“They’ve already lost,” Floyd said, “but there are still so many that don’t realize it, or at least don’t want to admit it to themselves. Those are the Rebs I mean to find. Those are the Rebs I mean to show just how badly they’ve lost this thing. Don’t try to tell me they ain’t here, because they are. They won’t be out in the open, but they’ll be here, hiding in their parlors and basements and outhouses. I’m going to find them, and when I do, I’m going to teach them a very hard lesson indeed.”

“I don’t know, Bill,” Oates said. “Seems to me we’ve been teaching them a hard lesson ever since we left Atlanta.”

“Aaaaah!” Floyd said irritably, dismissing Oates with a quick swipe of his right hand. “Piss on them. They’re just getting what they got coming. You of all people should be able to see that, Davey-boy. You’ve been with this army for as long as I can remember. You didn’t just come from Savannah like these other two. You’ve come all the way from the beginning. Christ, you were at Shiloh, weren’t you?”

Oates’s response was quiet and reserved. “Yes, Bill. I was at Shiloh.”

Floyd nodded his head vigorously. “Then you know what I’m talking about. The Rebs started this dirty war. It’s because of them that things like Shiloh happened. Can’t you see the time has finally come for them to pay for all they’ve done? Can’t you see that Uncle Billy brought us here to give them the whipping they deserve?”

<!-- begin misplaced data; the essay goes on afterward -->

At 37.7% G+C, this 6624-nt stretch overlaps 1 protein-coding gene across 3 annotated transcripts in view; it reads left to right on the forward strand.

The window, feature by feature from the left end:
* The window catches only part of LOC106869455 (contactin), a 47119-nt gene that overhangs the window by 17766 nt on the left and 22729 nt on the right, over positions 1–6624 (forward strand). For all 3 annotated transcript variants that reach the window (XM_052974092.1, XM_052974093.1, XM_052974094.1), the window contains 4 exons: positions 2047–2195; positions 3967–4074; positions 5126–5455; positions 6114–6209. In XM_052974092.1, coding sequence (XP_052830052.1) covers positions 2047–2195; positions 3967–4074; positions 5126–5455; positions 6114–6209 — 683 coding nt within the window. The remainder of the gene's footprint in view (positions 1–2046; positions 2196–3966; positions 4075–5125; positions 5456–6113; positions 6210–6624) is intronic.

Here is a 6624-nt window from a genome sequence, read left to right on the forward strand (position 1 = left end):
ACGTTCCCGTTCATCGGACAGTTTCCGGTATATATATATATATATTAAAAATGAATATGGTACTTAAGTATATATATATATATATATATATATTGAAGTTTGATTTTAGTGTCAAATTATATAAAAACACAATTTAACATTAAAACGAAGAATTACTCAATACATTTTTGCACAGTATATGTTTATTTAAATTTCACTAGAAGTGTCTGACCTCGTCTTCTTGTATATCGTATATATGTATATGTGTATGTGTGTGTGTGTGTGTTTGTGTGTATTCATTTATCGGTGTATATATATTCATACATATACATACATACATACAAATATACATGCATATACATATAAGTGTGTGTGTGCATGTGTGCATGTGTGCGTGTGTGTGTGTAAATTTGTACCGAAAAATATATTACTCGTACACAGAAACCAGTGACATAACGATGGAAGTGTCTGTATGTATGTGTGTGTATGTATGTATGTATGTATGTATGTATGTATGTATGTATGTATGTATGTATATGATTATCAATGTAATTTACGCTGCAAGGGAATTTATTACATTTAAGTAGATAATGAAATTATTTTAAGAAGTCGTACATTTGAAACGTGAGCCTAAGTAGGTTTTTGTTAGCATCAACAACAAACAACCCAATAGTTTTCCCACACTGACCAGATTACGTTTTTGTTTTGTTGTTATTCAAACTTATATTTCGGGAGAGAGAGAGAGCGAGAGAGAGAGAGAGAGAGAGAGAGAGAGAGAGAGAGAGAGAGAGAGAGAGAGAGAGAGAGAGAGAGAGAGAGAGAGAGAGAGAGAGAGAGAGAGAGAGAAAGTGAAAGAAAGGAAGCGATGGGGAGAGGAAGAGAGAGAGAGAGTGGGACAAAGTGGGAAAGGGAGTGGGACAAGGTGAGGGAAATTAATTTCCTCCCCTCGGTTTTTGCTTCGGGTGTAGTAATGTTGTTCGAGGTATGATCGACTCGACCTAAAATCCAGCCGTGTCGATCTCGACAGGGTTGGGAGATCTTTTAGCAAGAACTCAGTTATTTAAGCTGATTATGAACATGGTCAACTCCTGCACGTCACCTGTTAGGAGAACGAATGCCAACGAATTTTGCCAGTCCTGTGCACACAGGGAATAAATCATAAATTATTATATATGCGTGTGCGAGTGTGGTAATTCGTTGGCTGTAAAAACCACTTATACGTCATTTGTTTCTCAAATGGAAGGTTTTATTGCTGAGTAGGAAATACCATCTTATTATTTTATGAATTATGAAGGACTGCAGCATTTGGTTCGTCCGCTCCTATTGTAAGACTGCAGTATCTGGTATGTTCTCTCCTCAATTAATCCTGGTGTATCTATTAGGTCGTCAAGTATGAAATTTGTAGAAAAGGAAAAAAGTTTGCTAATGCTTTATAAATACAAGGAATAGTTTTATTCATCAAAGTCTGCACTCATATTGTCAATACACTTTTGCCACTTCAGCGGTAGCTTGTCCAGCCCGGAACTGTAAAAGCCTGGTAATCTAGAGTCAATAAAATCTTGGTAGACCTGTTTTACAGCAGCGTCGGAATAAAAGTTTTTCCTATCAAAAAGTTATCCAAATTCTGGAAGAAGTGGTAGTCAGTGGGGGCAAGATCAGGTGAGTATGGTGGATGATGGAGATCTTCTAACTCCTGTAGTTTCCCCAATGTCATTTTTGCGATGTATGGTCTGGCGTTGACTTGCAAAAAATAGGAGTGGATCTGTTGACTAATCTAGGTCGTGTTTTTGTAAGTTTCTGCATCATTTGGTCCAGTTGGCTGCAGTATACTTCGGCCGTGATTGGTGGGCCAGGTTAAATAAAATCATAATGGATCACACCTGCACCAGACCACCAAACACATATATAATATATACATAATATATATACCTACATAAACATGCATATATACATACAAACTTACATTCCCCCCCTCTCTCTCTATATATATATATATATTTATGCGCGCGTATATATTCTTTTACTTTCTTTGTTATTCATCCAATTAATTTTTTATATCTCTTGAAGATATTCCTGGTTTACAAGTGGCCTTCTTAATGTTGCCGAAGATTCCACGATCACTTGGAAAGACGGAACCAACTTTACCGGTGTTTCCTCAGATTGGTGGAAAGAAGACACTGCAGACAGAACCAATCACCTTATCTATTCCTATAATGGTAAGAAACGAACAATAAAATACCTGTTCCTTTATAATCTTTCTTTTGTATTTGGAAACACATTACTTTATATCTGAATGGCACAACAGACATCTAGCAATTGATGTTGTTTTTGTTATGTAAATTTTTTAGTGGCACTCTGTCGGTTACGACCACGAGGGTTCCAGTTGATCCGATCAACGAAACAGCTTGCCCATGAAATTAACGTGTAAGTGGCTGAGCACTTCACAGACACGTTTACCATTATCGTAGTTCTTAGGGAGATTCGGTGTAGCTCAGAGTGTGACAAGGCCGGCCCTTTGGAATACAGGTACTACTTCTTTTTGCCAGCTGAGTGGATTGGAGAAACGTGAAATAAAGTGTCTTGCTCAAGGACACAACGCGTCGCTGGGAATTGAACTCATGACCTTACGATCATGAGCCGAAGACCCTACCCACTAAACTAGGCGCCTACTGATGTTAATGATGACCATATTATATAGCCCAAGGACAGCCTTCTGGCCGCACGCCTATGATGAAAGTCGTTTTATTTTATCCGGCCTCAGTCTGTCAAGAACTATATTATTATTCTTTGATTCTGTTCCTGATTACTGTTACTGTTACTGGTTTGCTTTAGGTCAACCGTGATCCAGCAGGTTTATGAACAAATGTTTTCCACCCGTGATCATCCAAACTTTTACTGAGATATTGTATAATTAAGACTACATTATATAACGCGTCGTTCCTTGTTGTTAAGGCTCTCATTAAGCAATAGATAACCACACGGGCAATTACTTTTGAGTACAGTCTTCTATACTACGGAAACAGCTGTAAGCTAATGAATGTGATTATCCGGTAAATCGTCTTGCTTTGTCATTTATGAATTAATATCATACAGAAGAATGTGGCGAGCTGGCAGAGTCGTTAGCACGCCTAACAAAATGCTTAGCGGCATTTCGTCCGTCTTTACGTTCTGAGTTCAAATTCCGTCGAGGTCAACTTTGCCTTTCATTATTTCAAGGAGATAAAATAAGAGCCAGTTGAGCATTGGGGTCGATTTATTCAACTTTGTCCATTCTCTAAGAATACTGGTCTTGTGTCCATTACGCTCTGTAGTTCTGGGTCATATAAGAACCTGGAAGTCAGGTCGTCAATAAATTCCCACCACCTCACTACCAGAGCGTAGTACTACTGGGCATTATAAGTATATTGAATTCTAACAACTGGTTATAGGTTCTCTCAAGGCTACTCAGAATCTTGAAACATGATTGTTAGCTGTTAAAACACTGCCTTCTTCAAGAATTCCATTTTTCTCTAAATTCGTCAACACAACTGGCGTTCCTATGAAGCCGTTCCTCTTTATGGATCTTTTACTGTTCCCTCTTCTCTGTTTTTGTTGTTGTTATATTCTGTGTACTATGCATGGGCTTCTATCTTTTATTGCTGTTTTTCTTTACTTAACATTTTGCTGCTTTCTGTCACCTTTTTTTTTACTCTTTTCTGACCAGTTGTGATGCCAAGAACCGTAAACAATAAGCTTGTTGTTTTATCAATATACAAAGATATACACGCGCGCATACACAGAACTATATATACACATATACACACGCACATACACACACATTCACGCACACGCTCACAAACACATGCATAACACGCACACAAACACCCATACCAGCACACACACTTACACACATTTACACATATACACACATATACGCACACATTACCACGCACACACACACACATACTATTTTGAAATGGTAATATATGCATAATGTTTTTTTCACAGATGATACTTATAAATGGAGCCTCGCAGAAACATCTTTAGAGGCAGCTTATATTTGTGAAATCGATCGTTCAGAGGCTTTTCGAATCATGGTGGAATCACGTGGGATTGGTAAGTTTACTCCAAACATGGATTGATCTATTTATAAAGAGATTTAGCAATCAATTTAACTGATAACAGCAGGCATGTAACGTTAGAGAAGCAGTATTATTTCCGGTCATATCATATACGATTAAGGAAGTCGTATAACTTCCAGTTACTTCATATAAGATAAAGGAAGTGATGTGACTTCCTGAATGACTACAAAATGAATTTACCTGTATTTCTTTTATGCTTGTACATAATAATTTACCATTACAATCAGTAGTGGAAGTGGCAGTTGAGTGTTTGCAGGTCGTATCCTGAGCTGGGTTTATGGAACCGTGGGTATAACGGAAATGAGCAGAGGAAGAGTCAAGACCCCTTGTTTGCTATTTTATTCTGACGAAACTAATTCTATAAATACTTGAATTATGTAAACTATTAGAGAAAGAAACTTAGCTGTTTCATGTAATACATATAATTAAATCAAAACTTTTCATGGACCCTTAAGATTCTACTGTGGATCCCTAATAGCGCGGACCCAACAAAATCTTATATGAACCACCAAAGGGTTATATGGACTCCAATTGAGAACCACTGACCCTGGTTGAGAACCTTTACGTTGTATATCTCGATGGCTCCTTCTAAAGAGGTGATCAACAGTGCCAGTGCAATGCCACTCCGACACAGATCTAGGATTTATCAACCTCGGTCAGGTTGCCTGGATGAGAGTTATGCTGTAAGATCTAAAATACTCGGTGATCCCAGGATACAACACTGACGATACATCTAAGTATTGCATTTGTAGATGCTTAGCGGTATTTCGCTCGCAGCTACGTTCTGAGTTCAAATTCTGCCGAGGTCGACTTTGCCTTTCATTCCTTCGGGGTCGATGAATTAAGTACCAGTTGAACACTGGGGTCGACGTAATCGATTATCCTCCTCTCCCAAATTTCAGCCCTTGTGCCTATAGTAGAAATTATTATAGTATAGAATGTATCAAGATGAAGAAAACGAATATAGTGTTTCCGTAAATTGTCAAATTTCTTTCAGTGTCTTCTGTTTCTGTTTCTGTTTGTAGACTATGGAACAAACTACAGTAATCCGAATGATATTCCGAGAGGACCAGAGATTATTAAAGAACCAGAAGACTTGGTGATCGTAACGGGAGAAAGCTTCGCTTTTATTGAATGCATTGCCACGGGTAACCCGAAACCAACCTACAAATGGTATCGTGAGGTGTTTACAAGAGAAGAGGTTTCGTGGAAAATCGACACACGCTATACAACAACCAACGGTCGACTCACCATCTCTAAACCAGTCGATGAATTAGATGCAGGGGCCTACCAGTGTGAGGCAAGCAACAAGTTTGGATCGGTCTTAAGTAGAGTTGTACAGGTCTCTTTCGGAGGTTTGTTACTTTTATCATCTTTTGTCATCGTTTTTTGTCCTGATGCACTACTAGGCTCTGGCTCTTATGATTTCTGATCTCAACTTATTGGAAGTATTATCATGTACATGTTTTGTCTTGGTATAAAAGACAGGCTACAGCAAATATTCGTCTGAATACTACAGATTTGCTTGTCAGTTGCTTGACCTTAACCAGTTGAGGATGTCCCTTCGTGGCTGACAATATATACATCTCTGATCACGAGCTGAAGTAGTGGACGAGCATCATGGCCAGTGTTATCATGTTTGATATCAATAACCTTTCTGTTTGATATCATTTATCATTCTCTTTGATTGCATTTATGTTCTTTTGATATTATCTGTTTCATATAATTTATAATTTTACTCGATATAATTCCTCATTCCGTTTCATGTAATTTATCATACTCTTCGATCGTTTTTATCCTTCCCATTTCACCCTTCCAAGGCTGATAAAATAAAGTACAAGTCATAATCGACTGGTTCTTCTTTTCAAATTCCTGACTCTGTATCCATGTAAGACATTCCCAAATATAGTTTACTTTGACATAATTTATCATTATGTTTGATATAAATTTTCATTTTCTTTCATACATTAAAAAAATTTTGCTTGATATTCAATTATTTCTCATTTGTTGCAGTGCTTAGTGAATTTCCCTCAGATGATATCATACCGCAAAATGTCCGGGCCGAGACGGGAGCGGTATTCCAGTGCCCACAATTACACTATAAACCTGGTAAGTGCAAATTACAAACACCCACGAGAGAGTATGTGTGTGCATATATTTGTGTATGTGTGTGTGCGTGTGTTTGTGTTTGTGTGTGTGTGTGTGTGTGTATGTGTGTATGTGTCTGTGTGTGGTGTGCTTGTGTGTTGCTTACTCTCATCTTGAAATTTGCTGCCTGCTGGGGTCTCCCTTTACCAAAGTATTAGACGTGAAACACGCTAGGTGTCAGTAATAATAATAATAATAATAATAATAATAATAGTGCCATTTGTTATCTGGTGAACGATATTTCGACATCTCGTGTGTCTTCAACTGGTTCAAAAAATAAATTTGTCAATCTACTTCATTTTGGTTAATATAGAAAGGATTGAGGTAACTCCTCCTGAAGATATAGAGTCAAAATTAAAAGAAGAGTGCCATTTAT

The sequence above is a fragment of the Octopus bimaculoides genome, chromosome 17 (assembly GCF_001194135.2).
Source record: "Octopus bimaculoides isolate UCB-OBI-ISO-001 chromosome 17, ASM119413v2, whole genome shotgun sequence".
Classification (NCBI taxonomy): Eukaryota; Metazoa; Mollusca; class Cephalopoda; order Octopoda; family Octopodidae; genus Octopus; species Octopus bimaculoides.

Uncle Billy was the nickname almost everyone in the army used for their commanding general, William Tecumseh Sherman. Lomax had seen him once, as the general reviewed his troops before marching them out of Savannah. He looked a grim character to Lomax, who had never once thought of him as Uncle Billy.

“Can’t you all see that?” Floyd said, studying them each as if attempting to weigh the effect of his words on each of their souls.

For Lomax, at least, the sergeant’s words were chilling, alluding, as they did, to the deliberate torment of civilians and the destruction of their property. He knew all about the orders Sherman had issued, and the latitude he had given the bummers in carrying them out. Plenty of destruction had evidently occurred during the trek from Atlanta to Savannah, and even more had definitely been accomplished on the march from Savannah to here. He had seen that with his own eyes. His position in the rear of the column meant that he had marched through a number of towns his comrades had already destroyed. He had seen the blackened skeletons of the buildings they had burned. He had seen the vacant and hopeless eyes of the survivors they had left behind. If men like Floyd had saved the worst of their bestial appetites for a smorgasbord of violence in Columbia, then Lomax, even with his memory fresh with images of burned villages and homeless women, had little conception of what it was they truly meant to do.

“Come on now, boys,” Floyd said. “Each of you said you were with me when we stood on that hill outside of town. Don’t go losing your fire now.”

“Who’s losing their fire?” Decker demanded. “Not me, Bill. I still got my fire. Hell if I don’t. Let’s go get them Rebs and make them pay for what they did!”

Floyd accepted Decker’s loyalty with a quick nod of his head and turned his attention fully on Lomax. “What about you, Teddy? You in this thing or not?”

Lomax hated it when people called him Teddy, and Floyd knew it. He had made it clear he preferred the name Theo, but Floyd continued to call him Teddy, especially in situations like this one, where Lomax sensed Floyd was trying to goad him into doing something he was not sure he should do.